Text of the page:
1. The monitoring core
The monitoring core is at the heart of the Checkmk system. Its tasks are:
regularly initiating checks and the collecting their results,
providing the current states to the GUI,
detecting state changes and generating notifications from these.
The architecture diagram below shows the core and its connections to the primary components of the commercial editions:
1.1. Nagios and Icinga
The Checkmk Raw Edition is a construction based on the core from the well-established Nagios Open Source project. This provides numerous useful functions and has been proven over many years by millions of users worldwide. This inherent flexibility is one of the reasons for the success of Nagios.
Alternatively, the core from Icinga can also be utilized. This is particularly popular in Germany, and is based on the same program code, but in recent years it has been developed independently.
Even though Nagios and Icinga perform exceptionally — being flexible, fast, stable and well-proven — there are still situations in which their limits are reached. Where a large number of hosts and services are being monitored, three problems in particular become evident:
The high CPU load during execution of checks
The long restart time when changing a configuration
The fact that the system is not available during such a restart
2. The Checkmk Micro Core (CMC)
Since Checkmk is being used in ever-larger environments, and in order to overcome the limitations of Nagios as described above, in 2013 we commenced a new development of our own core specifically for the commercial editions. The Checkmk Micro Core — or CMC — has not simply been created as a fork from Nagios, rather it has a complete code basis of its own. The CMC utilizes a unique software architecture, and it has been perfectly-tailored for Checkmk.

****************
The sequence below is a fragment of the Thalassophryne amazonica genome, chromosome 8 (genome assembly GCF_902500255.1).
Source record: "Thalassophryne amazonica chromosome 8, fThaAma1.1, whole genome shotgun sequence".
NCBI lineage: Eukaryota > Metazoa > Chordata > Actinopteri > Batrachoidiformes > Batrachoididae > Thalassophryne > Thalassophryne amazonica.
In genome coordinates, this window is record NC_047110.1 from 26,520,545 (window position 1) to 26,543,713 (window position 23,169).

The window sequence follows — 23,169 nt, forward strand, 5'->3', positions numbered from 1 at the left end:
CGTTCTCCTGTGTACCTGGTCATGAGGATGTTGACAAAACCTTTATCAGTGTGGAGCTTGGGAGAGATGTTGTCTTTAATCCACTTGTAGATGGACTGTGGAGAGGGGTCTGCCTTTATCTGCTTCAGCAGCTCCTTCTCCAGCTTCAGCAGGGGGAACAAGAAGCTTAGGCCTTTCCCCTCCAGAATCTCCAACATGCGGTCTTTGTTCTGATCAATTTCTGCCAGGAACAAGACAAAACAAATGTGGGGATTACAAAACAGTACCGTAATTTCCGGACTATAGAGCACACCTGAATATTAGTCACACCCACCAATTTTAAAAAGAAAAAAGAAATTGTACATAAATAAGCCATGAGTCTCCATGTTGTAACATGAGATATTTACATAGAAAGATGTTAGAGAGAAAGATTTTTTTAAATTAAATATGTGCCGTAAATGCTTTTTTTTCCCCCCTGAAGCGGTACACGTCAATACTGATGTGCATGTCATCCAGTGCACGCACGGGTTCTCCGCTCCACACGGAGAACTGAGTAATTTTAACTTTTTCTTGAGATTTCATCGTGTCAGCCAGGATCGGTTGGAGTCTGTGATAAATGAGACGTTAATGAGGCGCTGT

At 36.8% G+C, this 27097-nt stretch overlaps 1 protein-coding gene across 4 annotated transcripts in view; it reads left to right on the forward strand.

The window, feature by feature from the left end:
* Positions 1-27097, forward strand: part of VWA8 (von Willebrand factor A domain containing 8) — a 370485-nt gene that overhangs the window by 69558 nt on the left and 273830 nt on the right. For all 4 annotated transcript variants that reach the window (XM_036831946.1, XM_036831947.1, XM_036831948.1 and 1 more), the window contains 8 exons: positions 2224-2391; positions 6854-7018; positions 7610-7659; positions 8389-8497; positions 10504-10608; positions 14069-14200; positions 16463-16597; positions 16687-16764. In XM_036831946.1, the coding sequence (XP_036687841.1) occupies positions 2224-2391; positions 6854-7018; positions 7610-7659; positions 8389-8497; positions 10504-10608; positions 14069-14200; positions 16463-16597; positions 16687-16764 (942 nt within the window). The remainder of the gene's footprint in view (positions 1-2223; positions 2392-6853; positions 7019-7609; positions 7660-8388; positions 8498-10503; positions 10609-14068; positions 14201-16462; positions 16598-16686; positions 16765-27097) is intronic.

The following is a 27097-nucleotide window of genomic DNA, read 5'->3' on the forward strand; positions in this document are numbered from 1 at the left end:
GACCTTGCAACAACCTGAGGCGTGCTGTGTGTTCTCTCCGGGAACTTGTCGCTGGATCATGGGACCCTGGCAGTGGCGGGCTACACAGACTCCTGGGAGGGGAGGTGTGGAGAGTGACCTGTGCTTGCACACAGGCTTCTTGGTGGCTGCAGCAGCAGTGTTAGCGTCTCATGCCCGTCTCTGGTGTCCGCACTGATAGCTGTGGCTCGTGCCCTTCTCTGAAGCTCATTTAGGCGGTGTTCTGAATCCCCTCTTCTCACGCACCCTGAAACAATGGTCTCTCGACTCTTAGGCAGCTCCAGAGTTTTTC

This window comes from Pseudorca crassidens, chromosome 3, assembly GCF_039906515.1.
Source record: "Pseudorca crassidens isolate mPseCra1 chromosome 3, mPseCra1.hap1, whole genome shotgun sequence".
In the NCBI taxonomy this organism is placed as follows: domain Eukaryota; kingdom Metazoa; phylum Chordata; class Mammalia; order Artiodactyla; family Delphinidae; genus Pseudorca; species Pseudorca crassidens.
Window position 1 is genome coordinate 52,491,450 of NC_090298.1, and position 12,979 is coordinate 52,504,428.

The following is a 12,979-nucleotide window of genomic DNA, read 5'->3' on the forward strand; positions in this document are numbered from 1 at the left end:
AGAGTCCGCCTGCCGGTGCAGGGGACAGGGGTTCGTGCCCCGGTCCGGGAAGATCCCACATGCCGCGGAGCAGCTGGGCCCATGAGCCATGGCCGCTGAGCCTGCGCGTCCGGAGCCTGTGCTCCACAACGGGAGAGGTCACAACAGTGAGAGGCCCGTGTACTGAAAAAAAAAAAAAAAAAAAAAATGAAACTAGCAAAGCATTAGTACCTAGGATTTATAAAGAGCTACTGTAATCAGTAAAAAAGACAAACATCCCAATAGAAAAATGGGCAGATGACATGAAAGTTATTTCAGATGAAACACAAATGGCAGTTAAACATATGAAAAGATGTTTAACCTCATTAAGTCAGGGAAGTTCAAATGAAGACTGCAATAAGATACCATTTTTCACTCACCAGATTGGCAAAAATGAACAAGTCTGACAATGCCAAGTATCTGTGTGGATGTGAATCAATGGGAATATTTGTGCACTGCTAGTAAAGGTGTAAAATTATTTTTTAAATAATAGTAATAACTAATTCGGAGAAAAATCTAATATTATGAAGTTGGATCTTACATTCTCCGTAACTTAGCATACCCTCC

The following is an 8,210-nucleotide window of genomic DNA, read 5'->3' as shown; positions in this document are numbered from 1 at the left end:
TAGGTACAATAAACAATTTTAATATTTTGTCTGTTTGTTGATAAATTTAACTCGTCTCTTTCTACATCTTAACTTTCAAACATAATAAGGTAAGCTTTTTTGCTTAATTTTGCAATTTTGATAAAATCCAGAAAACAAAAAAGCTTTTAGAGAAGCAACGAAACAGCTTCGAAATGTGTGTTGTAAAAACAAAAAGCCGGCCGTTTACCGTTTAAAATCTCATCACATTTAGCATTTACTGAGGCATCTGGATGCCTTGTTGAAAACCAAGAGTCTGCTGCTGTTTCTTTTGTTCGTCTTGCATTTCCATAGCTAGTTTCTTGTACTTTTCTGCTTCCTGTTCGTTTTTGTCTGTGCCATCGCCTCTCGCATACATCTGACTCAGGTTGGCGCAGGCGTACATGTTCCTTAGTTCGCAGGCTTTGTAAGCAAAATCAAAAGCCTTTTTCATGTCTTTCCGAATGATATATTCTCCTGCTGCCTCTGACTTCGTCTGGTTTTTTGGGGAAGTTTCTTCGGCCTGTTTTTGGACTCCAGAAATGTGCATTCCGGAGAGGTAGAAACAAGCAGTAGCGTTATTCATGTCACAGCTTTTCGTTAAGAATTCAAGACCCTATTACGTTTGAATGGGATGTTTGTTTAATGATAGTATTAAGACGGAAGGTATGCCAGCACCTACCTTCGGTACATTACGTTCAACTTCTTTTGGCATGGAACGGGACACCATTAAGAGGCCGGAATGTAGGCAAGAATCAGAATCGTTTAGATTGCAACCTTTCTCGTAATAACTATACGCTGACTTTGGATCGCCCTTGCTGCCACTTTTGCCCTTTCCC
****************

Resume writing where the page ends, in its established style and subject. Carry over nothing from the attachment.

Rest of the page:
Its primary advantages are:
High efficiency when executing checks - This applies for active checks as well as Checkmk-based checks. In benchmarking, a desktop-PC (Core i7) achieved more than 600,000 checks per minute.
Rapid activation of changes - A configuration with 20,000 hosts and 600,000 services can be loaded in 0,5 seconds.
Configuration changes during live operations - Currently-running checks and Livestatus connections are not interrupted. The procedure is undetectable to monitoring users.
Rapid availability queries - Through the use of special caches, availability analyses — even over long time periods — can be calculated without a noticeable waiting time.
Other elements have also been optimized. For example, performance data is passed without detours directly from the core to the RRD cache daemon, notifications are created in a 'KeepAlive'-mode, and host checks are executed by a built-in ICMP helper. All of these reduce costly process-creations and save CPU resources.
These characteristics bring numerous advantages — even in smaller installations:
The lower demand for processing power enables virtualization to substitute for hardware in many cases.
The seamless activation of changes allows frequent configuration changes.
Demands such as Cloud monitoring, in which servers can be added and removed in quick succession, can thus be satisfied.
The two diagrams below show the CPU load and utilization for a Checkmk server before and after changing from Nagios to the CMC. These graphics have been kindly provided by the company DFi Service SA. At this point in time they were monitoring 1,205 hosts and 13,555 services on a server with 10 cores.
Another project shows similar results. The following graphs show a restructuring from a Nagios core to the CMC in an environment with 56,602 services on 2,230 monitored hosts on a virtual machine with two cores:
The magnitude of the difference in an individual case naturally depends on many factors. In the above case a smaller site that had not been restructured runs on the same server. Without this the difference in CPU and disk load would be even more noticeable.
Further aspects of the CMC are explained in the following articles:
3. Frequently Asked Questions (FAQs)
3.1. Can the CMC also run normal Nagios Plug-ins?
The CMC can of course also run classic Nagios checks both actively and passively.
3.2. Will Checkmk continue to support Nagios?
Checkmk is and will remain compatible with Nagios, and will continue to fully-support the Nagios core. Likewise the commercial editions will continue to have Nagios as an optional core — but only to support a migration from the Raw Edition to the commercial editions.
3.3. Can I switch between Nagios and the CMC?
3.4. Is the CMC freely-available?
The CMC is included as a component in the commercial editions, which are available via subscription. The Cloud Edition can be tested without obligation for a limited period of time and operated permanently on a small scale without licensing.